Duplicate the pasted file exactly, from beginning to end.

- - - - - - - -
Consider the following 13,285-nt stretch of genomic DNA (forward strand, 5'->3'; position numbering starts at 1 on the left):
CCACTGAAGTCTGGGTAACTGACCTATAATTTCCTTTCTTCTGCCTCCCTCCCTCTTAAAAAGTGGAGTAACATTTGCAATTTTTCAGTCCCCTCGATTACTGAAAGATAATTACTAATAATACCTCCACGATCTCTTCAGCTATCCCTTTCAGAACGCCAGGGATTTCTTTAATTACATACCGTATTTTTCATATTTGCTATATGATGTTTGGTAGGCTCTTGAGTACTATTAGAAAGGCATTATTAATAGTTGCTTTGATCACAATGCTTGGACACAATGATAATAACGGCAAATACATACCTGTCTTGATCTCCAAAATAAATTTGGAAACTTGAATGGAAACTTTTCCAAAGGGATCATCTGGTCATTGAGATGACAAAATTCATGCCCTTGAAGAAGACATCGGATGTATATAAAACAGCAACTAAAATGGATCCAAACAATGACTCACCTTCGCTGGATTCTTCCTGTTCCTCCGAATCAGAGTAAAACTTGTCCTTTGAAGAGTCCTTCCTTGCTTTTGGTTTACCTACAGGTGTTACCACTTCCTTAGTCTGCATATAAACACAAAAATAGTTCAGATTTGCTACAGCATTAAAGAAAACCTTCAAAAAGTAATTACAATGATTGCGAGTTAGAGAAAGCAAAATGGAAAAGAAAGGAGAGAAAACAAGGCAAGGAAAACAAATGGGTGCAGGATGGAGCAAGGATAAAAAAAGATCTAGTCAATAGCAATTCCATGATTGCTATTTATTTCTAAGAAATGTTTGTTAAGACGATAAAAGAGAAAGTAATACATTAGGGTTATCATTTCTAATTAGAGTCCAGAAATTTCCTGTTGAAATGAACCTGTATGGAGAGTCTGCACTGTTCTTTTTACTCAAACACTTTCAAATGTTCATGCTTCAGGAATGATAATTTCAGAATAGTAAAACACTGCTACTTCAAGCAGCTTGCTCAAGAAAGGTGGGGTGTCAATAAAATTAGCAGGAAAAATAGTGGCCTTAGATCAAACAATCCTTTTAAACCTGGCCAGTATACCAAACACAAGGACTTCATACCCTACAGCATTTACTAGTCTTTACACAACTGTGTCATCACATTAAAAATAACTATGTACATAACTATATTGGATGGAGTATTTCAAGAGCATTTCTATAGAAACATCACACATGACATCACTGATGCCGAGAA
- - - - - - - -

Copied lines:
Consider the following 13,285-nt stretch of genomic DNA (forward strand, 5'->3'; position numbering starts at 1 on the left):
CCACTGAAGTCTGGGTAACTGACCTATAATTTCCTTTCTTCTGCCTCCCTCCCTCTTAAAAAGTGGAGTAACATTTGCAATTTTTCAGTCCCCTCGATTACTGAAAGATAATTACTAATAATACCTCCACGATCTCTTCAGCTATCCCTTTCAGAACGCCAGGGATTTCTTTAATTACATACCGTATTTTTCATATTTGCTATATGATGTTTGGTAGGCTCTTGAGTACTATTAGAAAGGCATTATTAATAGTTGCTTTGATCACAATGCTTGGACACAATGATAATAACGGCAAATACATACCTGTCTTGATCTCCAAAATAAATTTGGAAACTTGAATGGAAACTTTTCCAAAGGGATCATCTGGTCATTGAGATGACAAAATTCATGCCCTTGAAGAAGACATCGGATGTATATAAAACAGCAACTAAAATGGATCCAAACAATGACTCACCTTCGCTGGATTCTTCCTGTTCCTCCGAATCAGAGTAAAACTTGTCCTTTGAAGAGTCCTTCCTTGCTTTTGGTTTACCTACAGGTGTTACCACTTCCTTAGTCTGCATATAAACACAAAAATAGTTCAGATTTGCTACAGCATTAAAGAAAACCTTCAAAAAGTAATTACAATGATTGCGAGTTAGAGAAAGCAAAATGGAAAAGAAAGGAGAGAAAACAAGGCAAGGAAAACAAATGGGTGCAGGATGGAGCAAGGATAAAAAAAGATCTAGTCAATAGCAATTCCATGATTGCTATTTATTTCTAAGAAATGTTTGTTAAGACGATAAAAGAGAAAGTAATACATTAGGGTTATCATTTCTAATTAGAGTCCAGAAATTTCCTGTTGAAATGAACCTGTATGGAGAGTCTGCACTGTTCTTTTTACTCAAACACTTTCAAATGTTCATGCTTCAGGAATGATAATTTCAGAATAGTAAAACACTGCTACTTCAAGCAGCTTGCTCAAGAAAGGTGGGGTGTCAATAAAATTAGCAGGAAAAATAGTGGCCTTAGATCAAACAATCCTTTTAAACCTGGCCAGTATACCAAACACAAGGACTTCATACCCTACAGCATTTACTAGTCTTTACACAACTGTGTCATCACATTAAAAATAACTATGTACATAACTATATTGGATGGAGTATTTCAAGAGCATTTCTATAGAAACATCACACATGACATCACTGATGCCGAGAA